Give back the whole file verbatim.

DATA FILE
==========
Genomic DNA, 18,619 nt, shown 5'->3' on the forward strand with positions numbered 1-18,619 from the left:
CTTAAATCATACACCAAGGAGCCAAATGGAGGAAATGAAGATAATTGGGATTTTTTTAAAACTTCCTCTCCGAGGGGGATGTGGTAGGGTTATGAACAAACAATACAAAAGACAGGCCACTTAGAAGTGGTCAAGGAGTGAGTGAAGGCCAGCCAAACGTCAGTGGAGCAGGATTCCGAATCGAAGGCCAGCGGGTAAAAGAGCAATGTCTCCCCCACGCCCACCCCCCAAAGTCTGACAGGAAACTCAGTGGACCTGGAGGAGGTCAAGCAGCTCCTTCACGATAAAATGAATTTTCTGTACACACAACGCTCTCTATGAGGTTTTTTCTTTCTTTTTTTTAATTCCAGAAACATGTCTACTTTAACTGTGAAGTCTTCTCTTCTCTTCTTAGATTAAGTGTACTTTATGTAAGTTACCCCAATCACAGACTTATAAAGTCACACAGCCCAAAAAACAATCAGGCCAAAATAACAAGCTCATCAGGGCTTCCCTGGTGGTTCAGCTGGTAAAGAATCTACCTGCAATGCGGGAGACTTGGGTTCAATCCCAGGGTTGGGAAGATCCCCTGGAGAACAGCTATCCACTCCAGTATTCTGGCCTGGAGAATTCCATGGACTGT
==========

Genomic DNA, 18,619 nt, shown 5'->3' on the forward strand with positions numbered 1-18,619 from the left:
CTTAAATCATACACCAAGGAGCCAAATGGAGGAAATGAAGATAATTGGGATTTTTTTAAAACTTCCTCTCCGAGGGGGATGTGGTAGGGTTATGAACAAACAATACAAAAGACAGGCCACTTAGAAGTGGTCAAGGAGTGAGTGAAGGCCAGCCAAACGTCAGTGGAGCAGGATTCCGAATCGAAGGCCAGCGGGTAAAAGAGCAATGTCTCCCCCACGCCCACCCCCCAAAGTCTGACAGGAAACTCAGTGGACCTGGAGGAGGTCAAGCAGCTCCTTCACGATAAAATGAATTTTCTGTACACACAACGCTCTCTATGAGGTTTTTTCTTTCTTTTTTTTAATTCCAGAAACATGTCTACTTTAACTGTGAAGTCTTCTCTTCTCTTCTTAGATTAAGTGTACTTTATGTAAGTTACCCCAATCACAGACTTATAAAGTCACACAGCCCAAAAAACAATCAGGCCAAAATAACAAGCTCATCAGGGCTTCCCTGGTGGTTCAGCTGGTAAAGAATCTACCTGCAATGCGGGAGACTTGGGTTCAATCCCAGGGTTGGGAAGATCCCCTGGAGAACAGCTATCCACTCCAGTATTCTGGCCTGGAGAATTCCATGGACTGT